Peterborough (pop. 157,000, with suburbs nearly 500,000) is a unitary authority of Cambridgeshire renowed for its cathedral (see History below) and its numerous shopping centres.
In 1968 it became a so-called "new town", thanks to a plan by the local government to build new housing and parkways. The city's population almost doubled between 1971 and 1991.
The Romans built the fort of Durobrivae (which developed into a town) around 43 AD, on the site of present-day Peterborough.
In 655, King Penda of Mercia granted land to the monk Saxulf in order to establish a monastery. The abbey was revived in 972 by Dunstan, Archbishop of Canterbury, after the Danes ravaged it in 870. The town which developed around it became known as Peterburgh, in honour to the saint to which it was dedicated.
The construction of present cathedral commenced in 1118 and took 120 years to complete. It is quite unique in Britain for its triple front, dominated by the statues of the three honoured saints: Saint Peter, Saint Paul and Saint Andrew.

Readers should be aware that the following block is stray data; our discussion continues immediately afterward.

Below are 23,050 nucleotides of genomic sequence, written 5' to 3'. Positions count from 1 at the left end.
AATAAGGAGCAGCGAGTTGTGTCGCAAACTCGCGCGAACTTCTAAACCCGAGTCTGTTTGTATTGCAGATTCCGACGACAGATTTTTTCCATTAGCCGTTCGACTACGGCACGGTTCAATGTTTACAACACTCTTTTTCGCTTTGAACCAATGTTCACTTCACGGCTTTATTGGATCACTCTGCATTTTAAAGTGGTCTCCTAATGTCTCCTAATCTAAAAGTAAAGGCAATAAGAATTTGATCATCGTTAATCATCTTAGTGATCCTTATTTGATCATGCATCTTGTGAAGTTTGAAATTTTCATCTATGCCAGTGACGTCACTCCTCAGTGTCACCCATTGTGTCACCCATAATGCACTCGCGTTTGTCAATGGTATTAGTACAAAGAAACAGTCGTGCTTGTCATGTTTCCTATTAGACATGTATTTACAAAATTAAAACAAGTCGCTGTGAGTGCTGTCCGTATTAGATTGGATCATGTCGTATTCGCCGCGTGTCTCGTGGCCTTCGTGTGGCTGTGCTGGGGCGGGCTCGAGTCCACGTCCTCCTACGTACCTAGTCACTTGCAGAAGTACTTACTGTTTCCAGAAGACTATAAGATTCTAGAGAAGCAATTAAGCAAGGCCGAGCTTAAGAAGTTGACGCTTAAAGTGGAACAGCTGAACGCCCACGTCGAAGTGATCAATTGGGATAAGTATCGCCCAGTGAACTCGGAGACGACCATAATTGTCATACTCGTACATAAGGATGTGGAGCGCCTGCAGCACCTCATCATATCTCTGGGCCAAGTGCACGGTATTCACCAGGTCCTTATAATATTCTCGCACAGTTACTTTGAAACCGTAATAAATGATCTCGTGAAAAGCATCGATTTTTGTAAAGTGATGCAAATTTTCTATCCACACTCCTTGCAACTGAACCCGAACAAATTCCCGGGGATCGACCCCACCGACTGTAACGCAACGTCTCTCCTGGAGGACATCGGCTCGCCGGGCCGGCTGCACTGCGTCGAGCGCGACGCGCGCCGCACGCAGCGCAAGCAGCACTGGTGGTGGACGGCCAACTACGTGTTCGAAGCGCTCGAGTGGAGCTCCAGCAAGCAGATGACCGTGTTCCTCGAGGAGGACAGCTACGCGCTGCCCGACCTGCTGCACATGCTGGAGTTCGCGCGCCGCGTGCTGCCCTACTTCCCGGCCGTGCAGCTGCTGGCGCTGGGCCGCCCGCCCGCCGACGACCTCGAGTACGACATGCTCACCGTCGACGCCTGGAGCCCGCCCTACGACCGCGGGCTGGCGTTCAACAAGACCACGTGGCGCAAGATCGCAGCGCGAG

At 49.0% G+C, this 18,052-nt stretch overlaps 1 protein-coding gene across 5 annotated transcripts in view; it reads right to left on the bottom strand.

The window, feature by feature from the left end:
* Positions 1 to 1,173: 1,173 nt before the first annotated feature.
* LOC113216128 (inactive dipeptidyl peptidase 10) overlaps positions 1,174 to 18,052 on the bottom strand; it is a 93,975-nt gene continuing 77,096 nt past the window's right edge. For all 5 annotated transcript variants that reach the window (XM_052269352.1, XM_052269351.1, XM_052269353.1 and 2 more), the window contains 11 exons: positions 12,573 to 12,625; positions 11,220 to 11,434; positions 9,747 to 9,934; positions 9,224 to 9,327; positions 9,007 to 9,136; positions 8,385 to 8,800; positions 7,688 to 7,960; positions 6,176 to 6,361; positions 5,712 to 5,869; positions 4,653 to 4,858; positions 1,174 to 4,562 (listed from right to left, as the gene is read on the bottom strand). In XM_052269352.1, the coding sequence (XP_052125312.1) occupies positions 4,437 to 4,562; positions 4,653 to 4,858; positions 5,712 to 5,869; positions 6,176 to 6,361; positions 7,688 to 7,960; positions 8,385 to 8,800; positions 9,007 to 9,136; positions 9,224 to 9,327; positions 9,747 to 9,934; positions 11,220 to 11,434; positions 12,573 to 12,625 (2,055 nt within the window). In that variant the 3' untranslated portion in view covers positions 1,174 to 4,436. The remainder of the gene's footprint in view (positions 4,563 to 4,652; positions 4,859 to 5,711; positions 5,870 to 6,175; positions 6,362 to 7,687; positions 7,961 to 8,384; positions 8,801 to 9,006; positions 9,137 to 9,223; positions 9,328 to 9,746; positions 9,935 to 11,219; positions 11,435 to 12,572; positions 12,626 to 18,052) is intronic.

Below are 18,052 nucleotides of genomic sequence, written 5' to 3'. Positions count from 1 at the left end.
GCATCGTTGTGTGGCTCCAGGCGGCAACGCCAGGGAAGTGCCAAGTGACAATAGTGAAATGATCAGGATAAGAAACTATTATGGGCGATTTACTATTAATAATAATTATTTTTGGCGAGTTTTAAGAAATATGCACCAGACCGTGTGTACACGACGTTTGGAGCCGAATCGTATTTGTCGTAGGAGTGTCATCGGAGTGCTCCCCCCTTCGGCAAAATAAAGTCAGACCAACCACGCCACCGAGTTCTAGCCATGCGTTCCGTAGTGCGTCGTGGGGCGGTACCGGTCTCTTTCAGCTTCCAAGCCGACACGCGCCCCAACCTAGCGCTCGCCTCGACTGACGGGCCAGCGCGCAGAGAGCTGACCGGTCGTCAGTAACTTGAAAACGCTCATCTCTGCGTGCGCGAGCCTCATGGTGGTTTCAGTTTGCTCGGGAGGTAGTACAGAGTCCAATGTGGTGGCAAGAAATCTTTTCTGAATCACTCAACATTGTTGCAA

The tower was rebuilt in the Decorated Gothic style in about 1350 and the Perpendicular fan vaulting was added between 1496 and 1508. The three-storied nave is remarkably high and luminous, and possesses a rare timbered ceiling.
Henry VIII's first wife, Catherine of Aragon, was buried in the cathedral in 1536. Although Henry had repudiated her for bearing him only a girl (who was to become Queen Mary I) and did not attend the funeral, nor allowed Mary to, Henry elevated the abbey to a cathedral after the Dissolution of the Monasteries (1541).
The grave of Catherine of Aragon can still be seen, and every 29 January a procession is held to commemorate her death. Visitors decorate her tomb with flowers and pomegranates (her symbol).
Queen Mary I's cousin once removed, Mary Stuart, Queen of Scots, was buried opposite Catherine after her execution in 1587. When her son, James VI of Scotland became King James I of England upon Elizabeth I's death, the corpse of Mary was moved to Westminster Abbey.
The cathedral was vandalized during the English Civil War. In 1883, extensive restoration work began, with the interior pillars, the choir and the west front being completely rebuilt. The tower was taken down and faithfully reconstructed piece by piece.
How to get there
Peterborough is located near the junction of the A1 (London-Newcastle-Edimburgh) and A47 (Leicester-Norwich) motorways, 60km north of Cambridge.
Trains link Peterborough to London (45min to 1h15min, £16.90), Cambridge (55min to 1h30min, £11.50), Ely (40min, £7.10), Leicester (1h, £10) and Nottingham (1h20min, £13).
National Express has coaches to London (2h20min, £11.50), Notttingham (1h40min, £8.75) and Cambridge (1h ,£7.75).
Train timetables & reservations